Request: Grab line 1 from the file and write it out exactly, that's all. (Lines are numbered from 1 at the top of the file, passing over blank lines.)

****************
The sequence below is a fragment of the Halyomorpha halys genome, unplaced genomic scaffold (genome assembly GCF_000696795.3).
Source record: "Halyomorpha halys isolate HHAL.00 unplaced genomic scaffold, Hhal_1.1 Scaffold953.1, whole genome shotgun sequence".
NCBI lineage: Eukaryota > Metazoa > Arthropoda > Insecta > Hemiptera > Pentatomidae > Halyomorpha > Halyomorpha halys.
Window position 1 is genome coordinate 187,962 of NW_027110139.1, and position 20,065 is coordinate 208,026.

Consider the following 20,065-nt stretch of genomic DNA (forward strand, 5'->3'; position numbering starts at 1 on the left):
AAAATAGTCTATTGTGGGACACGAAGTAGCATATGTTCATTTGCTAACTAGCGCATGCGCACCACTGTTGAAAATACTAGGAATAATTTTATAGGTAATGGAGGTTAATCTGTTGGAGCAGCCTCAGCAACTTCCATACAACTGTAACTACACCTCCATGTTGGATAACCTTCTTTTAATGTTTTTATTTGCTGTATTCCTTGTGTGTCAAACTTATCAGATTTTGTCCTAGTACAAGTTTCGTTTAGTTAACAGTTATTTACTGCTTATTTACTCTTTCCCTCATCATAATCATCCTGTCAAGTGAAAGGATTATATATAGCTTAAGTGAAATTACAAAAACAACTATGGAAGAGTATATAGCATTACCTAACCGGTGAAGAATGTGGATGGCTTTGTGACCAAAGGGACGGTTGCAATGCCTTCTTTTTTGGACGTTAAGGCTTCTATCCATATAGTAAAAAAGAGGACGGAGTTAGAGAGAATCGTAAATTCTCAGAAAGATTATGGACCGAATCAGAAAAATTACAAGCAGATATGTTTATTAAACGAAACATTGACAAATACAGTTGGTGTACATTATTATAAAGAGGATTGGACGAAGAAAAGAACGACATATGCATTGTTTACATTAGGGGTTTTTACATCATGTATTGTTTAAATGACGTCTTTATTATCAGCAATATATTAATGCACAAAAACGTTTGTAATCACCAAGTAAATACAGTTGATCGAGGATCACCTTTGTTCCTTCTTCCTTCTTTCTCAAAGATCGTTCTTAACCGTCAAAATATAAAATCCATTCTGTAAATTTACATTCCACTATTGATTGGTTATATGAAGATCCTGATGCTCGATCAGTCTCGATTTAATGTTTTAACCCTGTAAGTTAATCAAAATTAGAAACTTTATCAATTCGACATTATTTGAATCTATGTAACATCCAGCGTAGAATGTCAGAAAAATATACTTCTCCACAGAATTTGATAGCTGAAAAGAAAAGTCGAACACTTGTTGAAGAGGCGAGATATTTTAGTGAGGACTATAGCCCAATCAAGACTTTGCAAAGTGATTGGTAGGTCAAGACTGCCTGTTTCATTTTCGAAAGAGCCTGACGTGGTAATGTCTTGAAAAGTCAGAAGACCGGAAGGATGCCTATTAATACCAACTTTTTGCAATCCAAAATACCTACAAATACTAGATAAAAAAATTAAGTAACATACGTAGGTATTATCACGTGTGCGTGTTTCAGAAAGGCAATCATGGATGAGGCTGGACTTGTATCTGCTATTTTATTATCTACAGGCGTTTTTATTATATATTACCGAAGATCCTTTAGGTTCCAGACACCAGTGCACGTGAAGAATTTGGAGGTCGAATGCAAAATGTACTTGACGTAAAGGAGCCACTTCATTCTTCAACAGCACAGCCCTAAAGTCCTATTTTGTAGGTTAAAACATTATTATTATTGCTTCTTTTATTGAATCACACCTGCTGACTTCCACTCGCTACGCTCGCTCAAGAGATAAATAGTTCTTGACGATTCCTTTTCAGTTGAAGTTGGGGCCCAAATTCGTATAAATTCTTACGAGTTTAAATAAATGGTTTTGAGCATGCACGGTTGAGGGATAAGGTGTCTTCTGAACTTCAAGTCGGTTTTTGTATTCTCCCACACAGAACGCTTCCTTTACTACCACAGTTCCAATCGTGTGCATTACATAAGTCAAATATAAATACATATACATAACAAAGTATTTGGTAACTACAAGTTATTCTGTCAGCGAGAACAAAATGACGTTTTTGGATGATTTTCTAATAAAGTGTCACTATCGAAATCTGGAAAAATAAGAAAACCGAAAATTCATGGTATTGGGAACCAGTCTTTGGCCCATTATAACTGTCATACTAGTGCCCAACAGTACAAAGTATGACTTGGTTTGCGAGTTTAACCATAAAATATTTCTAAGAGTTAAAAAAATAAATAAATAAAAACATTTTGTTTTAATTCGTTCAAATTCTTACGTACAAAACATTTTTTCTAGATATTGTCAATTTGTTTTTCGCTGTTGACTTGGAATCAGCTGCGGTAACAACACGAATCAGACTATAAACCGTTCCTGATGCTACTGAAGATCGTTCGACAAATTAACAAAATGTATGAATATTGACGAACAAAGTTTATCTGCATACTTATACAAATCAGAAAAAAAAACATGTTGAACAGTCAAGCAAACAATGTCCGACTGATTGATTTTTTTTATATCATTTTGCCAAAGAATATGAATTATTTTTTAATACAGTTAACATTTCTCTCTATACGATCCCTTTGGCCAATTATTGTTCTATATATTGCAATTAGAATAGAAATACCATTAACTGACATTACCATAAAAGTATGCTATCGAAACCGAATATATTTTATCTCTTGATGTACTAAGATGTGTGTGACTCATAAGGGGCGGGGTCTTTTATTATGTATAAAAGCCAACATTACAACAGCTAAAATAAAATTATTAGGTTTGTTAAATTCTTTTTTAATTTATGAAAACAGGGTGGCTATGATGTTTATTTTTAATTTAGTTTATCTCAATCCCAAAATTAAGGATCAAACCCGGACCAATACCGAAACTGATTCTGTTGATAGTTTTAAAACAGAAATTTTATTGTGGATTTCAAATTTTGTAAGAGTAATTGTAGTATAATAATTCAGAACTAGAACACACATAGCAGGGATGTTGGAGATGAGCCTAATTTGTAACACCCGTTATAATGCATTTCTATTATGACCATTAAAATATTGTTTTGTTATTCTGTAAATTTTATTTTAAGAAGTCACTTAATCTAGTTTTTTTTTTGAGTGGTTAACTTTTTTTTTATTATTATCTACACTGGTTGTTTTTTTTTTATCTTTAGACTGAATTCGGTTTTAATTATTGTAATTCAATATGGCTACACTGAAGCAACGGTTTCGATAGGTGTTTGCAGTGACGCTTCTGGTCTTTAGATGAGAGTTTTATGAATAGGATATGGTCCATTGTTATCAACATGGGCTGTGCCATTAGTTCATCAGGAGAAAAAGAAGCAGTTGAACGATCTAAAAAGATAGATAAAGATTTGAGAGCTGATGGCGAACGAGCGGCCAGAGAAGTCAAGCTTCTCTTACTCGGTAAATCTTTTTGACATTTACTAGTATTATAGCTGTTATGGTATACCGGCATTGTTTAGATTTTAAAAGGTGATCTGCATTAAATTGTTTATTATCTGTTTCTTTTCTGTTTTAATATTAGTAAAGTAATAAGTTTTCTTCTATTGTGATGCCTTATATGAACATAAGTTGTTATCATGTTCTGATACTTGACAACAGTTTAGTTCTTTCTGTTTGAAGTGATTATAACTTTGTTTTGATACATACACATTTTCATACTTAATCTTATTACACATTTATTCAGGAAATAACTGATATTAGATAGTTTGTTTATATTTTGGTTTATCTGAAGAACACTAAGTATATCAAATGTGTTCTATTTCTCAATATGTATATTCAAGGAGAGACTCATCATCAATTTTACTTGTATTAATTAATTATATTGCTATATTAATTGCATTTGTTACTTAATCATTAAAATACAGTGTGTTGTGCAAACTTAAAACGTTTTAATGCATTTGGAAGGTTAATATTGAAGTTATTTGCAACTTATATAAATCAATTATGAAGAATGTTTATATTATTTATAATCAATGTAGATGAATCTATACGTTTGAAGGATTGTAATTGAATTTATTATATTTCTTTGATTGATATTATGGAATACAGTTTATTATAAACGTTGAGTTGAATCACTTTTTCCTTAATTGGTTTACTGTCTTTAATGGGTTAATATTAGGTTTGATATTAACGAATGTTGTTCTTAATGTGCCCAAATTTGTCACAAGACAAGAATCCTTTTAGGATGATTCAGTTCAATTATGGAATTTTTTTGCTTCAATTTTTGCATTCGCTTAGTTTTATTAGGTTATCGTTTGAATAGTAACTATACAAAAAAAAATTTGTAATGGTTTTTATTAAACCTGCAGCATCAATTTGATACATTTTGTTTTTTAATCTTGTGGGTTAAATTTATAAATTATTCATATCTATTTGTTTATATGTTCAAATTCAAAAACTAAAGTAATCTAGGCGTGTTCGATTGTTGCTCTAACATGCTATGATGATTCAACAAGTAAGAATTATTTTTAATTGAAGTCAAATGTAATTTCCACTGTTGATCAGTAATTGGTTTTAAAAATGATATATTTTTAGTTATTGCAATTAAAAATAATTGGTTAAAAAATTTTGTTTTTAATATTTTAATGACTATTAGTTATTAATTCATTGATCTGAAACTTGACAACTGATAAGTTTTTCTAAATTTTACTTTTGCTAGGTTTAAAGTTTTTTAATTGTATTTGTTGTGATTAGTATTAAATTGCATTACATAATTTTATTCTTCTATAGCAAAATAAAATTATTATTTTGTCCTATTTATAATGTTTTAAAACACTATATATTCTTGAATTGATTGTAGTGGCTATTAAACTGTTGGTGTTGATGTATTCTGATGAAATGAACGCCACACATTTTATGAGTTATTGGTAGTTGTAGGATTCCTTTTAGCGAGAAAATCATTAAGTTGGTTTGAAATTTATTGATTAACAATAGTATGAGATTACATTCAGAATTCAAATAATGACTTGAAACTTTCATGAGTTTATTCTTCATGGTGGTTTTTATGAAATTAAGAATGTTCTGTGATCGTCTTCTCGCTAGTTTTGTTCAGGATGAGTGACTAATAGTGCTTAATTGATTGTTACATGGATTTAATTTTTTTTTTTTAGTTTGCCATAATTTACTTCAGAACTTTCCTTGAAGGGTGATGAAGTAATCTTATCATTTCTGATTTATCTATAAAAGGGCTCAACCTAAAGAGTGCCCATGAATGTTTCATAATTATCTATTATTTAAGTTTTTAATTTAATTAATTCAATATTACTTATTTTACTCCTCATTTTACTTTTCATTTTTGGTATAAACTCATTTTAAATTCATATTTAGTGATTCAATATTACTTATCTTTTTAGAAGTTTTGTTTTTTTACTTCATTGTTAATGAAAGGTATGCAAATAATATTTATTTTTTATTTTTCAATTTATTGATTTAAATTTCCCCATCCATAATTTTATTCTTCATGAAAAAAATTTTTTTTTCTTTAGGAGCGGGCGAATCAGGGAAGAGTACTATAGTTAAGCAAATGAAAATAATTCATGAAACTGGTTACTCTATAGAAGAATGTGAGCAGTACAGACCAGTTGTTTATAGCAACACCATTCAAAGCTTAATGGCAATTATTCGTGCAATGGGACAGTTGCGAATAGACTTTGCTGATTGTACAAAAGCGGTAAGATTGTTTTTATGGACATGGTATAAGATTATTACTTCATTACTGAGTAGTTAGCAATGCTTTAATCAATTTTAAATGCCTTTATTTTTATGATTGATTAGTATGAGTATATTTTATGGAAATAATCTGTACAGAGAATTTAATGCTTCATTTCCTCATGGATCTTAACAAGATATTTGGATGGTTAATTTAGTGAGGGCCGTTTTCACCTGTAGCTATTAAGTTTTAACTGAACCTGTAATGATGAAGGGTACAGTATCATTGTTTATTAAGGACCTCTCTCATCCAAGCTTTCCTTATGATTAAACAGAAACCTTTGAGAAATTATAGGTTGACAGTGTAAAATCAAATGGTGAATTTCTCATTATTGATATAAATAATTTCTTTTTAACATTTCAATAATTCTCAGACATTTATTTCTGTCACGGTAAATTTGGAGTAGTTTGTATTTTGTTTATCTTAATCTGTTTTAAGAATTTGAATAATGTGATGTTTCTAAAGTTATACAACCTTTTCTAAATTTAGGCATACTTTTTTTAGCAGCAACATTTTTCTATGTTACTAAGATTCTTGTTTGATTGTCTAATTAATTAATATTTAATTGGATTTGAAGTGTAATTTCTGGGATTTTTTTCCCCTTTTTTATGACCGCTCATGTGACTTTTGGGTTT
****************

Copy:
The sequence below is a fragment of the Halyomorpha halys genome, unplaced genomic scaffold (genome assembly GCF_000696795.3).